When we began our journey to rebuild broken urban communities in our city, Jacksonville, Fla., 20 years ago, little did we know that we would become an important part of a powerful national movement — reframing how we look at crime, incarceration and poverty.
We have learned that the role poverty plays in the conversation of criminal justice reform is far understated. Incarceration adversely impacts already disadvantaged communities by weakening family stability, decreasing safety, reducing human capital and undermining community infrastructure. Upon release from incarceration, there are few job prospects; multiple restrictions on safe, affordable housing; and limited education opportunities for returning citizens.
These barriers prevent successful reintegration into the community and further contribute to poverty. For most, there is no way out. Having a criminal record is the equivalent of wearing a scarlet letter when it comes to obtaining employment, housing and education. Without the ability to work, live or learn, people returning from incarceration are unable to successfully connect with their community and so the cycle of hopelessness continues, and those individuals are far more likely to recidivate.
The coercive mobility thesis explains that the cycling of people into and out of prison constitutes an important and distinct form of mobility that can harm the communities that are hardest hit by both crime and, perhaps ironically, crime control policies. Unlike upward mobility, which connects occupation, industry and location to a person’s ability to rise to a higher social or economic position, coercive mobility links incarceration to a person’s inability to break the cycle of crime. Indeed, rather than alleviating crime, scholars contend that perpetually high rates of incarceration make disadvantaged communities worse and increase rates of crime in specific ZIP codes.
At Operation New Hope, we have been able to see this firsthand in the disadvantaged communities we serve in Jacksonville. By acknowledging this vicious cycle of poverty, incarceration, release, unemployment and recidivism and working to remove the barriers returning citizens face, we have successfully developed a collective approach to address the many factors contributing to coercive mobility and have had great success in reducing recidivism rates as well.
‘City of Second Chances’
The early years of this journey have proven to be very important as we look back. Our experience has taught us that reentry is much more than just providing critical services to those returning home. What is required is the building of a strong community framework of support that will properly incubate successful transition home and lead to healthier communities and lower recidivism.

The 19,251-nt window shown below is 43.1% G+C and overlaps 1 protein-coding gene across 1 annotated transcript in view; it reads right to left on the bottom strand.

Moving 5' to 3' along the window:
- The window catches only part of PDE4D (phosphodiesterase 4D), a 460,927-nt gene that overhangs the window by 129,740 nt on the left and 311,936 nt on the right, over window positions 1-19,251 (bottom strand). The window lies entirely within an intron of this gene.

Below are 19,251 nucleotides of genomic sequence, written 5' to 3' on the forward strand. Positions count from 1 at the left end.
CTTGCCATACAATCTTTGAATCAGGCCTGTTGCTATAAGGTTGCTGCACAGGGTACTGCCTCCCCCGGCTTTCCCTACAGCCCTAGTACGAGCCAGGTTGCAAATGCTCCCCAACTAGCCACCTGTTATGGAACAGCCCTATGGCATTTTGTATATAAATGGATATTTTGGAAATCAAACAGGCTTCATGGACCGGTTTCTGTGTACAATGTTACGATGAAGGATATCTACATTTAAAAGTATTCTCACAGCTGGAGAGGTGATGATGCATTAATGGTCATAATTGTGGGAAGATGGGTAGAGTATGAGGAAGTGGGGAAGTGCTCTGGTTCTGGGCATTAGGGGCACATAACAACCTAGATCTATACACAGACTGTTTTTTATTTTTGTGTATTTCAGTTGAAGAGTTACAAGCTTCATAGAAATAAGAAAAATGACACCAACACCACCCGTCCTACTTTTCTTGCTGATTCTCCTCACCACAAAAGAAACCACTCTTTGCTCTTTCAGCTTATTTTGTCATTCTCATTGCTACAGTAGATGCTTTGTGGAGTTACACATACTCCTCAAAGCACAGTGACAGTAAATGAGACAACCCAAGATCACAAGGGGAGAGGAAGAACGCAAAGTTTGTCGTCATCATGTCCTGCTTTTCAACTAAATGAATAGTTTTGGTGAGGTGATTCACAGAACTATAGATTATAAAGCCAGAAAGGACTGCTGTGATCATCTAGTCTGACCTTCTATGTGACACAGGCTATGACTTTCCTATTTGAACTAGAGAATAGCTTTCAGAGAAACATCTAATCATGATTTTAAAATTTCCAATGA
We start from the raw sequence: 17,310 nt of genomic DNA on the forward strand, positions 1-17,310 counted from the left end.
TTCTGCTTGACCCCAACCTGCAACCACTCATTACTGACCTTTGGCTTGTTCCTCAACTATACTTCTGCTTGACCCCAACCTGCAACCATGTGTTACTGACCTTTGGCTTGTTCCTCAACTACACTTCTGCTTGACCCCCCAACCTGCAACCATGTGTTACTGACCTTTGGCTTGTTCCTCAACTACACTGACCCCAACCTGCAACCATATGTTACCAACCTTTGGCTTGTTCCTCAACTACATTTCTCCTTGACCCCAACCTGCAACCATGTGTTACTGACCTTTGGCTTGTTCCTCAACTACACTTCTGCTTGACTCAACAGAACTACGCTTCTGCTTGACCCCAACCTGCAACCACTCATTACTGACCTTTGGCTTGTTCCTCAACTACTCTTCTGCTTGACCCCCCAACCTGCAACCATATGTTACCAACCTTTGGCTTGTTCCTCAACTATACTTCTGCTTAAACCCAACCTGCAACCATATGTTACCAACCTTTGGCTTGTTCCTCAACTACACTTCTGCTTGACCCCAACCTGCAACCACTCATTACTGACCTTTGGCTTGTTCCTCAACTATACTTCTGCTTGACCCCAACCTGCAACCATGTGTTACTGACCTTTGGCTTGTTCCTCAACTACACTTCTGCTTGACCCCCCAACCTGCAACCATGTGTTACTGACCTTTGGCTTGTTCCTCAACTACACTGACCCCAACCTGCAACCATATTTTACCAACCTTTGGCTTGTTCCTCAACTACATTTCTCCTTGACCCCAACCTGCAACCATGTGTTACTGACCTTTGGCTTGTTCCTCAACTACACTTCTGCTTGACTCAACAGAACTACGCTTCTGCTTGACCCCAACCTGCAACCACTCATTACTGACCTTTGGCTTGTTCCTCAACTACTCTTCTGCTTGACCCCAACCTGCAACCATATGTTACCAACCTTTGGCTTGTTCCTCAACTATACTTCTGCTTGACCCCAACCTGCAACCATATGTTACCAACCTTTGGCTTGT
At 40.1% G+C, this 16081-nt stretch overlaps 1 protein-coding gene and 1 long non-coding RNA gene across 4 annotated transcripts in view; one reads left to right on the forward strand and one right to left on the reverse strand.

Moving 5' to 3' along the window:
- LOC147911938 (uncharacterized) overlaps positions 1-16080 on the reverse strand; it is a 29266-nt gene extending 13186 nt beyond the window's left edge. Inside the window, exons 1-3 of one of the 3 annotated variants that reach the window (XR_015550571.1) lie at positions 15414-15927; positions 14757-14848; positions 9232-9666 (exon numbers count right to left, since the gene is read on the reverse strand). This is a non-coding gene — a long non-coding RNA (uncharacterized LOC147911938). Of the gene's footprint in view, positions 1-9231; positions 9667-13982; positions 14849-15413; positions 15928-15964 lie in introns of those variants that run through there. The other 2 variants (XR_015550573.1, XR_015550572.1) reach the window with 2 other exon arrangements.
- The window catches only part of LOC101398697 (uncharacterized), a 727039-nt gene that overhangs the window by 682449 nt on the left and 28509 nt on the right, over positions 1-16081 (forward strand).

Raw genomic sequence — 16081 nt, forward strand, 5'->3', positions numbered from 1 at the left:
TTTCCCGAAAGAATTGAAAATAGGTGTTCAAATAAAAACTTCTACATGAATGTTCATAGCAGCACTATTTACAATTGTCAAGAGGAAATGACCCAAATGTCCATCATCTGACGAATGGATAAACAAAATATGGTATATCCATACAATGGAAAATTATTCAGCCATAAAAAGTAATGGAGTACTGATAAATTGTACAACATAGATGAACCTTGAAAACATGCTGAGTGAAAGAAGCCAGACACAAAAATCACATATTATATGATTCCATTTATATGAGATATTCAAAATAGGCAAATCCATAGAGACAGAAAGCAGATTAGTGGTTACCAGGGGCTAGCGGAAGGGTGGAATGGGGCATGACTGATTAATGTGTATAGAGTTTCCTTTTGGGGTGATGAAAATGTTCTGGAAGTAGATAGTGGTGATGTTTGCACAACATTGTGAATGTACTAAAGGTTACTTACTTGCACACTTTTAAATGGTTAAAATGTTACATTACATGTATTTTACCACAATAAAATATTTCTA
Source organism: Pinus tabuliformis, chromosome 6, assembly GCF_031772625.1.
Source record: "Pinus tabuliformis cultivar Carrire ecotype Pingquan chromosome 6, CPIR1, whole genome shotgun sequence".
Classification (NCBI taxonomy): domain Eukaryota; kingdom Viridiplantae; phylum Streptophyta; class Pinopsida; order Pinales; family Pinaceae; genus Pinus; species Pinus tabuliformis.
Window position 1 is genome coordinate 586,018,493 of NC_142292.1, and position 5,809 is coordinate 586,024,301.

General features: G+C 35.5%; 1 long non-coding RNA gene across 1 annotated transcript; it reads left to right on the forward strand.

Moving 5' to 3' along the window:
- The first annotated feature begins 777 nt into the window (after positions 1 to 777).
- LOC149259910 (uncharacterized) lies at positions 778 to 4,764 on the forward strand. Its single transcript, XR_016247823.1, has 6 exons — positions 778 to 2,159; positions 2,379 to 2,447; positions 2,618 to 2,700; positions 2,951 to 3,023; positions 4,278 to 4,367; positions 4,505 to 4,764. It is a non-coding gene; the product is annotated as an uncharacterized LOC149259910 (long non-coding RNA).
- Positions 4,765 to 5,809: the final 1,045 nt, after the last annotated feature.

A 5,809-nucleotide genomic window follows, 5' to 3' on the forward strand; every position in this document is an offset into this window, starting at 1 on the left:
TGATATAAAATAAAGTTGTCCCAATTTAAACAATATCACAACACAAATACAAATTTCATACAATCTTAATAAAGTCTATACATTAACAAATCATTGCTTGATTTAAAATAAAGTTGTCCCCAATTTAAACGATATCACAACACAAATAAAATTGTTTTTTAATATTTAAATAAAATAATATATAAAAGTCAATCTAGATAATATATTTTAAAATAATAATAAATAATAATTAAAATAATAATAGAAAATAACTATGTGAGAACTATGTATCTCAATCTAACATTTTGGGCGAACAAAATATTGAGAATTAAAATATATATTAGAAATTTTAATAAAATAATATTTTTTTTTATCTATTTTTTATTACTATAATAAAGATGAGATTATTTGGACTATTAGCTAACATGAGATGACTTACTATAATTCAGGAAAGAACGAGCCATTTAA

We learned the importance of building strategic partnerships with businesses, criminal justice players, the faith community and other key members in the city. Our Ready4Work reentry program delivers trained workers to over 400 employment partners who have come to trust our model and our clients. We have engaged key criminal justice partners, creating opportunities to diversify sentencing alternatives. Leaders from the faith community have helped to champion the importance of redemption and have provided support and community to the clients we serve.
We have worked closely with post-secondary educational institutions to address the skills gap of employment needs and offer shorter pathways to vocational training, providing our clients with a competitive edge that leads to living wage employment. We helped lead Jacksonville to becoming one of the first cities to “ban the box” in 2008; and a few years later, we helped our local JAXChamber become one of the first to adopt a similar approach called Project Open Door, reducing barriers to employment for the formerly incarcerated. Through all this, we have successfully cultivated an environment in which second chances can be realized, thus building the recognition for Jacksonville as the “City of Second Chances.”
The success of the program is evident in the transformation stories of our clients, enhanced hiring practices for employment partners, healthier communities and families, and better public safety. Our recidivism rate illustrates the success and cost savings of our programs. The Florida Department of Corrections reports a three-year recidivism rate of 24.5%, whereas our Ready4Work program reports a three-year recidivism rate for the same cohort of 8.64%. We are saving taxpayers millions of dollars by avoiding repeated cost of incarceration and lost tax revenue.
But most importantly, we are addressing the problem of coercive mobility and the cycle of poverty. We are successful in proving a structured social framework, otherwise absent or depleted in high-incarceration neighborhoods, that is necessary for cultivating the human capital in the formerly incarcerated to prepare them for jobs with upward mobility. Where there is opportunity for growth and contribution, communities are stronger, and crime is lower. We believe (and know) second chances matter.
Social entrepreneur, CEO and founder of Operation New Hope and the nationally recognized Ready4Work reentry program, Kevin Gay has helped revitalize neighborhoods in Jacksonville, Fla., while assisting individuals to find a way out of the cycle of addiction, poverty and incarceration for more than 20 years.